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Plant life comprises some sequential events, viz: germination, juvenile stage, maturation, old age and death. Old age is called senescence in plants. Senescence refers to all collective, progressive and deteriorative processes which ultimately lead to complete loss of organization and function. Unlike animals, plants continuously form new organs and older organs undergo a highly regulated senescence program to maximize nutrient export.
1. Types of Senescence
Leopold (1961) has recognised four types of senescence:
- Overall Senescence
- Top Senescence
- Deciduous Senescence
- Progressive Senescence
This kind of senescence occurs in annual plants when entire plant gets affected and dies. Example: Wheat and Soybean. It also occurs in few perennials also. Example: Agave and Bamboo.
It occurs in aerial parts of plants. It is common in perennials, underground and root system remains viable. Example: Banana and Gladiolus.
It is common in deciduous plants and occurs only in leaves of plants, bulk of the stem and root system remains alive. Example: Elm and Maple.
This kind of senescence is gradual. First it occurs in old leaves followed by new leaves then stem and finally root system. It is common in annuals (Figure 15.13).
2. Physiology of Senescence
- Cells undergo changes in structure.
- Vacuole of the cell acts as lysosome and secretes hydrolytic enzymes.
- The starch content is decreased in the cells.
- Photosynthesis is reduced due to loss of chlorophyll accompanied by synthesis and accumulation of anthocyanin pigments, therefore the leaf becomes red.
- There is a marked decrease in protein content in the senescing organ.
- RNA content of the leaf particularly rRNA level is decreased in the cells due to increased activity of the enzyme RNAase.
- DNA molecules in senescencing leaves degenerate by the increased activity of enzyme DNAase.
3. Factors Affecting Senescence:
- ABA and ethylene accelerate senescence while auxin and cytokinin retard senescence.
- Nitrogen deficiency increases senescence whereas nitrogen supply retards senescence.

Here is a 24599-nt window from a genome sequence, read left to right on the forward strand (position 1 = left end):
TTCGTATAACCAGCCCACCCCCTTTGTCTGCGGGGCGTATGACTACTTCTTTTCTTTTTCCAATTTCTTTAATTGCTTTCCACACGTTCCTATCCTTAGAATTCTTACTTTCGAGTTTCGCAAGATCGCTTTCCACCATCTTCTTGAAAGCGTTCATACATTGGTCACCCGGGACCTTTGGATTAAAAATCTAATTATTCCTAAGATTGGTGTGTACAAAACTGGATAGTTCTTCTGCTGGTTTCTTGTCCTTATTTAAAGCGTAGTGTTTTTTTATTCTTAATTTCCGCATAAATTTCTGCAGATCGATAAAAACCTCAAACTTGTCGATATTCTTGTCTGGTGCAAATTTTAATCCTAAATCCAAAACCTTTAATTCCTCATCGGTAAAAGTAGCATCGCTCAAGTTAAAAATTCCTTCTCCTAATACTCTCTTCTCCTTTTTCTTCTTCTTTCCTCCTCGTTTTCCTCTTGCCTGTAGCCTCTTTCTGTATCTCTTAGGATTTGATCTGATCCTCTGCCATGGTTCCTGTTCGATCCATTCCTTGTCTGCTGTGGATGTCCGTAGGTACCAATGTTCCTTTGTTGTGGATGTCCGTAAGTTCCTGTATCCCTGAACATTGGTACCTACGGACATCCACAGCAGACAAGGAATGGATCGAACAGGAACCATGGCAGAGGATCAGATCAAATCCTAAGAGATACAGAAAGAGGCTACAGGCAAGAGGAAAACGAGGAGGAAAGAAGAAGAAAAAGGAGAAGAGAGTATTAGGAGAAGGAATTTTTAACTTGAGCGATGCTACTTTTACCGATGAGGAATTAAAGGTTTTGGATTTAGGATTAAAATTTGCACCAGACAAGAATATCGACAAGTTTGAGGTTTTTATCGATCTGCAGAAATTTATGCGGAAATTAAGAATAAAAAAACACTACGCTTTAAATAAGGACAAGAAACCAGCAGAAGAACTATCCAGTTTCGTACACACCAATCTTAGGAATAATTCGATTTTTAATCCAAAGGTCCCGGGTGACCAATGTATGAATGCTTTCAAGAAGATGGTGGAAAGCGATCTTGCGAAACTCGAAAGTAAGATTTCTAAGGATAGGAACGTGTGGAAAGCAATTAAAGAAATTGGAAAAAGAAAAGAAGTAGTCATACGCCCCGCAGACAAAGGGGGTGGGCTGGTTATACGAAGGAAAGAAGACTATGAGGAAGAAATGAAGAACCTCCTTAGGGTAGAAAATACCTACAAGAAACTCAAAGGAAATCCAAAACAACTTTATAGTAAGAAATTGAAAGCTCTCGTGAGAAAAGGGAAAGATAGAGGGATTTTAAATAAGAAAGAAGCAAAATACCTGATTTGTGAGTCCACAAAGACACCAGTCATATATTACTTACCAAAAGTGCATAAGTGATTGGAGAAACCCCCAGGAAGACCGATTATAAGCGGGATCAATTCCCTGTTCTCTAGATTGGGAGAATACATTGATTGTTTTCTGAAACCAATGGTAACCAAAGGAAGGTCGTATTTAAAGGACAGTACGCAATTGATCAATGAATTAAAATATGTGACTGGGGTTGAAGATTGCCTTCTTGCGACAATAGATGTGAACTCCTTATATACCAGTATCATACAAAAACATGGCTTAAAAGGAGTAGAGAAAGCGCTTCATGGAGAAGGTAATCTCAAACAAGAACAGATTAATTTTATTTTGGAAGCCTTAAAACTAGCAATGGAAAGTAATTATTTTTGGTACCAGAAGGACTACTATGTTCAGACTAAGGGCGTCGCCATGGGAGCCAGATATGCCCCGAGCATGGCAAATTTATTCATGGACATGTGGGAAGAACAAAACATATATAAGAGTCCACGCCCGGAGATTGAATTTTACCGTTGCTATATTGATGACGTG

- High temperature accelerates senescence but low temperature retards senescence.
- Senescence is rapid in dark than in light.
- Water stress leads to accumulation of ABA leading to senescence.
4. Programmed Cell Death (PCD)
Senescence is controlled by plants own genetic programme and death of the plant or plant part consequent to senescence is called Programmed Cell Death. In short senescence of an individual cell is called PCD. The proteolytic enzymes involving PCD in plants are phytaspases and in animals are caspases. The nutrients and other substrates from senescing cells and tissues are remobilized and reallocated to other parts of the plant that survives.
The protoplasts of developing xylem vessels and tracheids die and disappear at maturity to make them functionally efficient to conduct water for transport. In aquatic plants, aerenchyma is normally formed in different parts of the plant such as roots and stems which encloses large air spaces that are created through PCD. In the development of unisexual flowers, male and female flowers are present in earlier stages, but only one of these two completes its development while other aborts through PCD (Figure 15.14).
Abscission is a physiological process of shedding of organs like leaves, flowers, fruits and seeds from the parent plant body. When these parts are removed the plant seals of its vascular system to prevent loss of water and nutrients. Final stage of senescence is abscission.
In temperate regions all the leaves of deciduous plants fall in autumn and give rise to naked appearance, then the new leaves are developed in the subsequent spring season. But in evergreen plants there is gradual abscission of leaves, the older leaves fall while new leaves are developed continuously throughout the year.
6. Morphological and Anatomical Changes During Abscission
Leaf abscission takes place at the base of petiole which is marked internally by a distinct zone of few layers of thin walled cells arranged transversely. This zone is called abscission zone or abscission layer. An abscission layer is greenish-grey in colour and is formed by rows of cells of 2 to 15 cells thick.
The cells of abscission layer separate due to dissolution of middle lamella and primary wall of cells by the activity of enzymes pectinase and cellulase resulting in loosening of cells. Tyloses are also formed blocking the conducting vessels. Degrading of chlorophyll occur leading to the change in the colour of leaves, leaf detachment from the plant and leaf fall. After abscission, outer layer of cells becomes suberized by the development of periderm (Figure 15.15).
7. Hormones Influencing Abscission
All naturally occurring hormones influence the process of abscission. Auxins and cytokinins retard abscission, while abscisic acid (ABA) and ethylene induce it.
8. Significance of Abscission
- Abscission separates dead parts of the plant, like old leaves and ripe fruits.
- It helps in dispersal of fruits and continuing the life cycle of the plant.
- Abscission of leaves in deciduous plants helps in water conservation during summer.
- In lower plants, shedding of vegetative parts like gemmae or plantlets help in vegetative reproduction.